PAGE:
- The Washington Times - Sunday, November 22, 2015

Republican presidential contenders outlined a series of strategies Sunday for thwarting terrorism — including dialing up U.S. snooping powers, repelling Syrian refugees and spying on U.S. mosques — even as the Homeland Security secretary said no credible threats of a Paris-style attack on U.S. soil exist and urged Congress instead to reform a visa waiver program that allows easy travel from Europe.

New Jersey Gov. Chris Christie reiterated his opposition Sunday to accepting thousands of Syrian refugees, including children, unless there is a major overhaul of the vetting process.

“We should set up a safe haven in Syria so these folks don’t have to leave their country in the first place,” he told CNN’s “State of the Union.”

Sen. Marco Rubio, Florida Republican, said the 5-year-olds and widows often cited by President Obama are “common-sense applications,” but the U.S. should be worried about the others.

“What about someone who doesn’t fit that profile? There is no reliable database that we can rely on. There is no existing government institution in their home country that we can call up and run them against,” he told “Fox News Sunday.”

Mr. Rubio said a force of Sunni Arabs backed by American special operations forces is the only clear path to defeating the Islamic State. Though based in Iraq and Syria, the Sunni Islamist group displayed its reach in Nov. 13 attacks on Paris that killed at least 130 people, kicking off a round of anxiety in the U.S. and debate over Mr. Obama’s plan to accept 10,000 Syrian refugees.

Hoping to calm a jittery American public, Homeland Security Secretary Jeh Johnson said his agency and leading police departments will drill their teams ahead of holiday season events, including the Thanksgiving Day parade in New York City.

Meanwhile, Belgian officials shut down the subway system in Brussels over the weekend and asked the public to avoid large crowds because of the risk of an imminent attack.

“We have no specific credible intelligence about a threat of the Paris type directed at the homeland here,” Mr. Johnson told NBC’s “Meet the Press.” “We are always concerned about potential copycat acts, home-borne, homegrown, violent extremism of the types that we’ve seen in recent months and years.”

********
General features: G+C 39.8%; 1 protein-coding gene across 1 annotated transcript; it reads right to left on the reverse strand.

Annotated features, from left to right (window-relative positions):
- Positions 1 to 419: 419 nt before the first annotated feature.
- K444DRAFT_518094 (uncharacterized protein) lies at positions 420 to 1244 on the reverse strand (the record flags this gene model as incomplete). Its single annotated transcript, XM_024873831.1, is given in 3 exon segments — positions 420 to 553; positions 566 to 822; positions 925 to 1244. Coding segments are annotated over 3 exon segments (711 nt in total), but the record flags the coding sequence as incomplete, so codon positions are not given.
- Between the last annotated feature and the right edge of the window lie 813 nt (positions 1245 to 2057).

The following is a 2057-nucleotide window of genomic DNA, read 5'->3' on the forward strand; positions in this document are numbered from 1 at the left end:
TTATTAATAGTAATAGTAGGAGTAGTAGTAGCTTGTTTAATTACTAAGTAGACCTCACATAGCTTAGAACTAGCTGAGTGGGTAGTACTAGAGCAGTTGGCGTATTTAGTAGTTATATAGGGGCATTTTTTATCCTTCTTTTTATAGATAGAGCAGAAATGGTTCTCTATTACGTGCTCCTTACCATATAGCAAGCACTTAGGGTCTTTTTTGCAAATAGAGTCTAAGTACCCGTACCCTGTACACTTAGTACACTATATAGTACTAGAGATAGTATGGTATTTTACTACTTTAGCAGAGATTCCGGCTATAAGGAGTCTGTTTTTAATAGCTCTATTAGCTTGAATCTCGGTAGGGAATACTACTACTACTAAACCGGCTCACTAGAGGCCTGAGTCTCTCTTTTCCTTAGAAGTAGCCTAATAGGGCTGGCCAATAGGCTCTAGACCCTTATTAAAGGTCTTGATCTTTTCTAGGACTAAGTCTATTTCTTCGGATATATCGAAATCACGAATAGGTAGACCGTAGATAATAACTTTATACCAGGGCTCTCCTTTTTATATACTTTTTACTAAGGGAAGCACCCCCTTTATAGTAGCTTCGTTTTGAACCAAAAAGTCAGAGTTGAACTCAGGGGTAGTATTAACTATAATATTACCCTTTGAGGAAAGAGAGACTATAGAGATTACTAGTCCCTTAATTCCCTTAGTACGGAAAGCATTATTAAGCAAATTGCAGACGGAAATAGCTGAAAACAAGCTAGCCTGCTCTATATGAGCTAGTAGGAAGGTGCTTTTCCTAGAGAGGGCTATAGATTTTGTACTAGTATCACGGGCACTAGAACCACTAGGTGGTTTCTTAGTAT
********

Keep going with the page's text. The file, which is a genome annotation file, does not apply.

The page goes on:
Congressional Republicans and 2016 presidential candidates, meanwhile, have warned about terrorist plots down the road if extremists use the Syrian refugee program to sneak into the U.S.

Front-runner Donald Trump, who roiled the waters this weekend by repeated unsubstantiated claims that Muslims in New Jersey cheered the Sept. 11 attacks, said the refugees should not be let into the U.S.

He called for a database of those who do make it through the vetting system — an apparent clarification of remarks that suggested he wanted a database of all Muslims, though even that clarification was ambiguous.

When “This Week” host George Stephanopoulos asked him directly whether he was “unequivocally now ruling out a database on all Muslims?” he answered “no, not at all,” but then immediately began talking about a database on Syrian refugees.

“I want a database for the refugees if they come into the country. We have no idea who these people are. When the Syrian refugees are going to start pouring into this country, we don’t know if they’re ISIS, we don’t know if it’s a Trojan horse,” he told the ABC show.

Mr. Johnson said about 2,100 Syrians have been resettled through a “very extensive vetting process” and that the real concern is a visa waiver program that makes it easier for travelers from some countries, mainly in Europe, to get onto U.S. soil.

The fear is that native-born European Muslims will be recruited by the Islamic State — a dynamic that played out in the Paris attacks — and then take advantage of their countries’ cozy relationships with the U.S.

“The visa waiver program is something that we’ve been focused on, frankly, since I’ve been secretary, because there are a number of foreign terrorist fighters who have gone into Iraq and Syria from countries in Europe and elsewhere.”

He said the program shouldn’t be eliminated, however, because of its popularity and frequent use.

“There are security enhancements that we have made, and we should evaluate whether more is necessary, and I’m happy to have that conversation with our friends in Congress,” he said.

Mr. Christie said Congress should reverse its vote in June to wind down the National Security Agency’s “metadata” phone program, which collects the numbers, times and durations of all Americans’ phone calls.

“We need to rebuild that program. We need to rebuild the morale of our intelligence,” he said, highlighting his anti-terror efforts as a federal prosecutor in the wake of the attacks on Sept. 11, 2001. “We need to support law enforcement, which this administration hasn’t been doing.”

Sen. Rand Paul, Kentucky Republican and leading critic of bulk data collection, said the snooping powers are still in place for now in the U.S., and France has similar power, yet it didn’t thwart the attacks.

“I’m very worried about that because I think when you have a fearful time or an angry time, that people are coached into giving up their liberty,” said Mr. Paul, a presidential candidate who, like Mr. Rubio, called for an Arab-led attack on Islamic State fighters that would amount to “Sunni Muslims defeating Sunni Muslims.”


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